Our discussion briefly spilled over into East Asia. In fact, while he admitted that specialty coffee is a big hit in Japan, in Korea it is a cult following, and “It was a little weird,” he said, “to have people [actually] recognize me [on the street] and line up for my autograph.” We talked about the history of specialty coffee in San Diego and how it took off with Pannikin Coffee & Tea, which in in its heyday boasted historic locations all over San Diego, such as The Whaley House in Old Town. A potential buy of Pannikin that went awry with the ownership stunted this boom by causing a loss in momentum and direction. As a result, many of their cafes at historic locations in San Diego closed. At that time, Giuliano was the GM, and moved on to Cafe Moto, which was a spin-off of Pannikin focused more on the wholesale aspect of the business. According Giuliano, this retraction occurred around 2000, and San Diego’s coffee culture barely in its infancy lost steam for about eight years or so.

Specialty coffee roasters, however, have recently started making a name for themselves in SoCal, which has historically lagged behind many major cities in creating a true coffee culture. When you think of good coffee you often associate it with cities like Seattle, Portland or San Francisco, but, Giuliano says, that is starting to change. Roasters are cropping up in L.A., Orange County and here in San Diego; Bird Rock Coffee Roasters was just awarded 2012 Roaster of the Year by Roast Magazine. A handful of other San Diego coffee roasters are scoring in the high 90s on coffee quality and catching some buzz at local farm to plate cafes, which pride themselves on fresh, local and even organic foods. One such local example is Kensington Cafe who just began using West Bean coffee roasters for their in-house coffee bar.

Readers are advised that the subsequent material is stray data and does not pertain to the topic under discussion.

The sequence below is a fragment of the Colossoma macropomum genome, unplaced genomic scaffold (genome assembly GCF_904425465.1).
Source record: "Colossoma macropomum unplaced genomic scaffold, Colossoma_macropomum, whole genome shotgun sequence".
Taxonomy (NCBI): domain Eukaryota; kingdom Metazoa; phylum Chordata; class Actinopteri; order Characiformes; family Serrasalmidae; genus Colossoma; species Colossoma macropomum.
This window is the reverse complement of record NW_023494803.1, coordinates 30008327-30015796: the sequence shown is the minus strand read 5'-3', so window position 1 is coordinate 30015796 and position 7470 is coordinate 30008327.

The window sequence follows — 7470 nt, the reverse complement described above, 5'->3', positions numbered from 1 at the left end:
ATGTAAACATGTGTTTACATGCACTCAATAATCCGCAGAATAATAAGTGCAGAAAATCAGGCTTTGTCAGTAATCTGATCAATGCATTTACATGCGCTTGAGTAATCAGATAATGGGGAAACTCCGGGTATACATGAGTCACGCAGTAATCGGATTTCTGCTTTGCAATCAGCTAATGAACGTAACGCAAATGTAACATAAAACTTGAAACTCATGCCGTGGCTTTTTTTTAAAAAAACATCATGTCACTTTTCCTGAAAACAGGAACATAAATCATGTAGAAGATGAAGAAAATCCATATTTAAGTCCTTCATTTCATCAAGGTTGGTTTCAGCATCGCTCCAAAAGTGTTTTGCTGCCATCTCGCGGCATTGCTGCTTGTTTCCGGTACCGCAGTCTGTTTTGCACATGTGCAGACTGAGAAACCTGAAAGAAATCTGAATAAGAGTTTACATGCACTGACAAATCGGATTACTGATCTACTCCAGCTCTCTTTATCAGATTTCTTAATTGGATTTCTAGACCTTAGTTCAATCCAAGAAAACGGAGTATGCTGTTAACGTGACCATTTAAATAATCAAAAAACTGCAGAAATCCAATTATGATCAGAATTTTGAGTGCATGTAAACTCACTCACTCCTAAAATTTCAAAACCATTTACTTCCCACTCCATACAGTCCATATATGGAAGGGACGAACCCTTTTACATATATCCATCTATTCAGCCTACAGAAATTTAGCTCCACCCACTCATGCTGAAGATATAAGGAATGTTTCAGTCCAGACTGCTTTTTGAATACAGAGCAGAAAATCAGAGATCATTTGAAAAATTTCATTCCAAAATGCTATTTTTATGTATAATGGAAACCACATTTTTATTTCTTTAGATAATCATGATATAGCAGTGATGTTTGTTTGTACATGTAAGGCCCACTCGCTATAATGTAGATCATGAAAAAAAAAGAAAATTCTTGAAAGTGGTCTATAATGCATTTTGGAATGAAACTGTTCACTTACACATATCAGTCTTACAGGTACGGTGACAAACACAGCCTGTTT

One of the reasons Giuliano returned to Encinitas besides the fairer weather of course, is he really sees San Diego’s coffee culture once again reaching a critical turning point. He is encouraged by those, like Chuck at Bird Rock Coffee Roasters, who want to work with other roasters in San Diego to raise awareness about the great coffee’s they’re producing. A healthy competitiveness and cooperative relationship between roasters, Giuliano asserts, is the cornerstone of all successful coffee cultures across the US. The only thing that could hold San Diego’s culture back is a closed shop mentality among roasters; the idea that working with your competition is bad for business, when the opposite is true.